Giant Active 30,000-Year-Old Virus Resurrected from Siberian Permafrost

First Posted: Mar 04, 2014 06:48 AM EST

A mysterious oval shaped giant virus trapped inside the Siberian permafrost for nearly 30,000 years has finally been resurrected, according to a latest finding. The virus is active.

The discovery of the new virus dubbed Pithovirus Sibericum, was led by evolutionary biologists Jean and Michel Claverie from the National Centre of Scientific Research (CNRS) at the University of Aix-Marseille, and colleagues.

In recent years the duo had successfully discovered a host of giant viruses.

Discovered from a sample of frozen soil retrieved from a depth of 98 feet in Chukotka near the  East Siberia Sea in Russia, the ancient virus is still active but harmless to humans. It infects only a type of amoeba called Acanthomeba, a single celled pathogen. The annual temperature in the finding area remains minus 13.4 degree Celsius, AFP reports.

Radiocarbon dating of the sample confirmed that the virus is 30,000 years old  and from times when Neanderthals were the dominant species.

"There is now a non-zero probability that the pathogenic microbes that bothered [ancient human populations] could be revived and most likely infect us as well," study co-author Jean-Michel Claverie, a bioinformatics researcher at Aix-Marseille University in France, wrote in an email to LiveScience. "Those pathogens could be banal bacteria (curable with antibiotics) or resistant bacteria or nasty viruses. If they have been extinct for a long time, then our immune system is no longer prepared to respond to them."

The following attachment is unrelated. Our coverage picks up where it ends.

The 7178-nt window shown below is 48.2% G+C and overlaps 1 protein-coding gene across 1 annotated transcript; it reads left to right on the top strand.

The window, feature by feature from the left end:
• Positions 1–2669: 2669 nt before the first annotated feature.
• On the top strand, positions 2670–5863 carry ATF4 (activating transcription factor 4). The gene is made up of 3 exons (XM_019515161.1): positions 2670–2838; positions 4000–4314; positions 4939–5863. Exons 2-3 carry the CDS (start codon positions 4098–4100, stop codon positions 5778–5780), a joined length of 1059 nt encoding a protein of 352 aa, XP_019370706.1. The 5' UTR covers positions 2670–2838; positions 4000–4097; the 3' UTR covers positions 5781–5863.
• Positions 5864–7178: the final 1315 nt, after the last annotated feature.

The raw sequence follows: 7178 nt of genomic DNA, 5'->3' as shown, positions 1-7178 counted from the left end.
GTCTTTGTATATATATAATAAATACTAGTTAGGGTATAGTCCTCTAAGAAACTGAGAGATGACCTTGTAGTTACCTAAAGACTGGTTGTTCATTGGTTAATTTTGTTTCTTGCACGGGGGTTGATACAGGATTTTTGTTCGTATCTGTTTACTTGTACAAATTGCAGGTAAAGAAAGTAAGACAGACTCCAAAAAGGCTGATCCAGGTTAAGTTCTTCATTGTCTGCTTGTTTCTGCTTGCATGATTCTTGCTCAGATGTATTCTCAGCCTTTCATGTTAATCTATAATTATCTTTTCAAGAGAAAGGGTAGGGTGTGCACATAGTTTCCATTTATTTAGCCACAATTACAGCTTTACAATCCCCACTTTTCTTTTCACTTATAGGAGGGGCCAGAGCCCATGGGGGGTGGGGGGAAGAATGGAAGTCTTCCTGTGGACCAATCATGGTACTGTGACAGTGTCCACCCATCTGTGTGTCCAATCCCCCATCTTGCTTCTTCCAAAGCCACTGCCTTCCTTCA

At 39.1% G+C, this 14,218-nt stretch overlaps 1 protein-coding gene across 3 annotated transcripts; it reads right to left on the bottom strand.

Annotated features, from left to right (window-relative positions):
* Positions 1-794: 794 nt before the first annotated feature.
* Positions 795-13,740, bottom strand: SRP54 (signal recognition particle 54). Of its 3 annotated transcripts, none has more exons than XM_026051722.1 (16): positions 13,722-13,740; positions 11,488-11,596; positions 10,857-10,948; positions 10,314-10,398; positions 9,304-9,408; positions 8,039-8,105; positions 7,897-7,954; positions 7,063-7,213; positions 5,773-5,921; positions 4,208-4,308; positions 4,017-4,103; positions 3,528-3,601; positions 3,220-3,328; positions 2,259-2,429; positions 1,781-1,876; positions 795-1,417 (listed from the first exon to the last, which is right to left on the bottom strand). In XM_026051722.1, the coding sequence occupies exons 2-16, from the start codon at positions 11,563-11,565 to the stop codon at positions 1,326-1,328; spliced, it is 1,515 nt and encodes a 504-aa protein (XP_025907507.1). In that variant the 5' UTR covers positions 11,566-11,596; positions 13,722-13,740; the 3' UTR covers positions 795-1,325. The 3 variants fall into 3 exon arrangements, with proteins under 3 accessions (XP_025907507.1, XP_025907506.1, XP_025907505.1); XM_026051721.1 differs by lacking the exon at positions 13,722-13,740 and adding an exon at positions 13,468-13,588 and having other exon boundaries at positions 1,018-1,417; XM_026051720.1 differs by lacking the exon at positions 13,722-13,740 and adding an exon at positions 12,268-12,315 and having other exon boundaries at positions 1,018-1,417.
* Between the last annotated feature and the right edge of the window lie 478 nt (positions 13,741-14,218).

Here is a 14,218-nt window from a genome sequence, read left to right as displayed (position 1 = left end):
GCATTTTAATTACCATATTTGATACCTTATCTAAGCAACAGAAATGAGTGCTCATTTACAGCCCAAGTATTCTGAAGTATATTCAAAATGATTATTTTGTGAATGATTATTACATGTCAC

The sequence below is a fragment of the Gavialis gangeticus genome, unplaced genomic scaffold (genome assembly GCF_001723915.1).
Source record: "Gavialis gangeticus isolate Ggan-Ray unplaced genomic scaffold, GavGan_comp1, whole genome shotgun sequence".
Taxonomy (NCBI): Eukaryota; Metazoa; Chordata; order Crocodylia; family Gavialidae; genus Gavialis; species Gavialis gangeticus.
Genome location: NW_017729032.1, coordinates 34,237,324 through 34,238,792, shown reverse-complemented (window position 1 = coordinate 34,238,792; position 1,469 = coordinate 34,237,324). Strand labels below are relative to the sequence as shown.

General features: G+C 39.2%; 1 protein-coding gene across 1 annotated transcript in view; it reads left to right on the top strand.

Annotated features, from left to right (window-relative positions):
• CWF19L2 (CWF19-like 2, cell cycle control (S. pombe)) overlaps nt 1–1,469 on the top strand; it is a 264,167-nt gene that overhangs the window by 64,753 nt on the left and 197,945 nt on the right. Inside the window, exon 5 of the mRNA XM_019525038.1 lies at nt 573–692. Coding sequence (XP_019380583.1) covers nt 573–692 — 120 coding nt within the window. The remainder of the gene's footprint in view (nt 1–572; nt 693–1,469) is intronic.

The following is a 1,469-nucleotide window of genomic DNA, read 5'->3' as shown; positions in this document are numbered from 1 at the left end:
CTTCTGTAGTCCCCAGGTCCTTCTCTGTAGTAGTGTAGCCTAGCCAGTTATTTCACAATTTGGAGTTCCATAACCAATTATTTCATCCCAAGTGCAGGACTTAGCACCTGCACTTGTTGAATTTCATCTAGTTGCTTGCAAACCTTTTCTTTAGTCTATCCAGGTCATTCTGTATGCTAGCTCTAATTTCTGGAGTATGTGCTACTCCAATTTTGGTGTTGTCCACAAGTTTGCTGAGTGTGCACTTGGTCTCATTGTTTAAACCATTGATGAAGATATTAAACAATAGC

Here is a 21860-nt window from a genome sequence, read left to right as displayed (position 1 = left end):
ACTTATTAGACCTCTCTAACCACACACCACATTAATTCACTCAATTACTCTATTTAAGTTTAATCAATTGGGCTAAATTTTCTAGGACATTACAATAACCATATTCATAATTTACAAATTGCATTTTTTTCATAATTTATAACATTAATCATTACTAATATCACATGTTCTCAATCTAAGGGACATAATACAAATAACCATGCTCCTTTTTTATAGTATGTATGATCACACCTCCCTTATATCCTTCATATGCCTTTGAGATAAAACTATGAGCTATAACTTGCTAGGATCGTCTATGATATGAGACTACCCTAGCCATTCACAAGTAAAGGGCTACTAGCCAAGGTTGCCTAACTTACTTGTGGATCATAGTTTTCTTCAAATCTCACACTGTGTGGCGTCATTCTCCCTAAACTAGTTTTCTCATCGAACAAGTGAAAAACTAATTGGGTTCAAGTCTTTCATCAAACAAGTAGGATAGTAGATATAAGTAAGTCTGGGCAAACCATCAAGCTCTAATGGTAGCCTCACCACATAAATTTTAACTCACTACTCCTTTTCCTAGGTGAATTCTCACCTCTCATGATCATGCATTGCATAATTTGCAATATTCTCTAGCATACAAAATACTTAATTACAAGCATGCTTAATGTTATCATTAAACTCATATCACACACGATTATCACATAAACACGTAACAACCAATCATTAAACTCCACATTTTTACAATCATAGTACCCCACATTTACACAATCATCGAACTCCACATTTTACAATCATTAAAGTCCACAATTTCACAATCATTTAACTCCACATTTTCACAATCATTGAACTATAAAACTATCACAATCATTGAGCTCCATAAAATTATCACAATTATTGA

The giant virus P.Sibericum can be easily viewed using a light microscope and consists of 500 genes when compared to the influenza virus that has just eight.

This ancient virus measuring 1.5 micrometers long by 0.5 micrometers wide, is 30 percent larger than the modern known virus, pandoravirus, according to IB Times.

"Among known viruses, the giant viruses tend to be very tough, almost impossible to break open," Claverie told National Geographic. "Special environments such as deep ocean sediments and permafrost are very good preservers of microbes because they are cold, anoxic [lacking oxygen], and in the dark."

With the rise in climate warming and permafrost melt, the finding of the giant virus raises the likelihood of ancient dormant viruses being revived in the Arctic.

The finding was documented in the journal Proceedings of the National Academy of Sciences.

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